THE traditional pub crawl is somewhat of a rite of passage and a staple of almost every stag-do, hen party, and Christmas get together with work colleagues.

But, as pleasant as it is trawling through the chewing-gummed stained streets of town centres, as you make your way to watering hole, it is not the only way to do it.

As much as we have a wealth of pubs, bars, and restaurants in South Essex, we also have a whole host of beautiful countryside walks which can be enjoyed along the way.

Here’s a few perfectly placed pubs for those who would rather gaze at slightly more picturesque scenery instead of a busy high street.

The Bull, in Hockley, has just re-opened after a huge refit following a devastating blaze. It's a great place at the heart of its community. Read more here

The Hawk, Battlesbridge

Located off the A130 between Rayleigh and Chelmsford, the Hawk is a favourite. A modern menu and a brilliant wine list, it's worth a try. Great to sit outside whiling away the hours during the summer over a nice glass of crisp white win. Bookings are advised, particularly at the moment after Covid restrictions were lifted. 

The Plough and Sail, Paglesham
Located under 20 minutes from the centre of Southend, The Plough and Sail is a perfect destination if you fancy enjoying a tipple in the quiet countryside.

Surrounded by quaint, cute cottages, this pleasant little vintage pub sells a vast selection of thirst-quenching drinks and classic hot dishes.

A stone’s throw away from the River Rouch, The Plough and Sail is a splendid spot for a Sunday afternoon pint, before embarking on a relaxing country walk.

The Rose Inn, Great Wakering
Run by Greene King, the country’s largest retailer and brewer, The Rose Inn is at the heart of the community of Great Wakering, a small village in South Essex.

Positioned on a relatively quiet road, draped in shadowing trees, there is definitely a sense of the serene about the location of this particular watering hole.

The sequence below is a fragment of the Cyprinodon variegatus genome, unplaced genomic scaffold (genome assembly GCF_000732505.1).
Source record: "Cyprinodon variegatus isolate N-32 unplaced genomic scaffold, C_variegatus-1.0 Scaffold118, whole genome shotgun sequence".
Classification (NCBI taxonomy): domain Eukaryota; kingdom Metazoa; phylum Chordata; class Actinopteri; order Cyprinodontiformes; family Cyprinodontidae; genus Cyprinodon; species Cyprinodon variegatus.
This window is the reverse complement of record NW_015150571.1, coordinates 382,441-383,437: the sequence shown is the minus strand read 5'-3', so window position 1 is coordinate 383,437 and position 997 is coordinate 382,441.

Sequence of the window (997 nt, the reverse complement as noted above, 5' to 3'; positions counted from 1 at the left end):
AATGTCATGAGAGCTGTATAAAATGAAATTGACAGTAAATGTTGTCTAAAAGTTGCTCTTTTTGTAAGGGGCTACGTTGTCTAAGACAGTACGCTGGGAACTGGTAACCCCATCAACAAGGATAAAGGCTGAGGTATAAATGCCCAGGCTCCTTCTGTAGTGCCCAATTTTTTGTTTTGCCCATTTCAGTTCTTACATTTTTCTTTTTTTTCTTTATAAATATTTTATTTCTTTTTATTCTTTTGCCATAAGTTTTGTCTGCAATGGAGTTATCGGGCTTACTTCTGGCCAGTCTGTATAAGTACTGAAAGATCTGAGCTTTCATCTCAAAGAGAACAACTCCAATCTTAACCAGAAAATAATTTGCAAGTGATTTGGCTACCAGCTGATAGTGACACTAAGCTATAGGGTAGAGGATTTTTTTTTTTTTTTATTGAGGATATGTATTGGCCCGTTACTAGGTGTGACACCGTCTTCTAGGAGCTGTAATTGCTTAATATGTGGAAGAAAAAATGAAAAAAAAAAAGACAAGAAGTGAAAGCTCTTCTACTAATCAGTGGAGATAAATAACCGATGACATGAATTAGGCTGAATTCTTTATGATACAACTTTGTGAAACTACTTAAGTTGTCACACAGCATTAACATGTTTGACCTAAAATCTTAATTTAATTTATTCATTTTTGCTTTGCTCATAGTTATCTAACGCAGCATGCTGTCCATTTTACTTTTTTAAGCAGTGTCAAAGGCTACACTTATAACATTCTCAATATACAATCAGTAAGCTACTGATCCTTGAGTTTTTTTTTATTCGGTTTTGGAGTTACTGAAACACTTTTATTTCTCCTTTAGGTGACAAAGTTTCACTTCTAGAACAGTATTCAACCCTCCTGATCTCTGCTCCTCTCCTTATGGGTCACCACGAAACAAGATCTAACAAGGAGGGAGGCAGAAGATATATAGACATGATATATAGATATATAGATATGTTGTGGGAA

The pub also has a nice beer garden, and the farmers fields nearby, although not accessible, to provide somewhat of a pleasant backdrop to a summer walk.

The Angel, Shoebury

While not technically a country pub, the Angel could pass for one. It is a traditional country pub, with flagstone floors.

It has a country-style bar with an open fire in the winter months, where you can enjoy a variety of real ales, Guinness, draught lagers or bottled beers.

This historic listed timber framed structure dates from circa 1650 and was formerly the North Shoebury Post Office and Blacksmith’s Shop.

The adjoining thatched Wheelwrights which eventually succumbed to the elements in the mid 1920s is now the site of the restaurant.

The Bellhouse, Leigh
There’s no better setting in which to enjoy an ice-cold brew or traditional grub than a 15th century pub, which is exactly what The Bellhouse is.

Unlike The Plough and Sail, it isn’t nestled away in tranquil green surroundings, but internally at least, it certainly gives of the same countryside-esque vibe.

Cosy open fires during the winter months also add to the charm of The Bellhouse, and the fact its meal are sourced from fresh, local produce only adds to its appeal.

Saxon King, Southend
It may be situated next to a busy road (and isn't really a country pub) but the Saxon King is also only stone’s throw away from the wonderful Priory Park, which boasts a calming and flowing lake.

So, whether you’ve headed to Saxon King for a quiet pint or two, or a hearty bacon and cheddar-stuffed burger, enjoying the wonderful park afterwards is a no-brainer.

Particularly during these summer months, there is something special about a chilled walk around a vast green space as the sun goes down following a visit to the pub.

The Hoop, Stock

Starting life as three weavers' cottages built in 1460 The Hoop was converted to an Ale House approximately 450 years ago. 

The present-day Hoop is notable for its brick fireplaces. The bar boasts the building’s original timber framework, most of which formed part of warships lying in dock at Tilbury.

Another being the raised hoops that would encircle a quart pot. In bygone times an overflowing tankard was said to be "cock-a-hoop" and the expression has since come to denote merry-making and drinking without stint. A tradition the locals still boast.

The pub is a favourite in south Essex, renowned for is fantastic food ranging from the staple fillet steak to Indonesian fish curry. A brilliant wine list, too.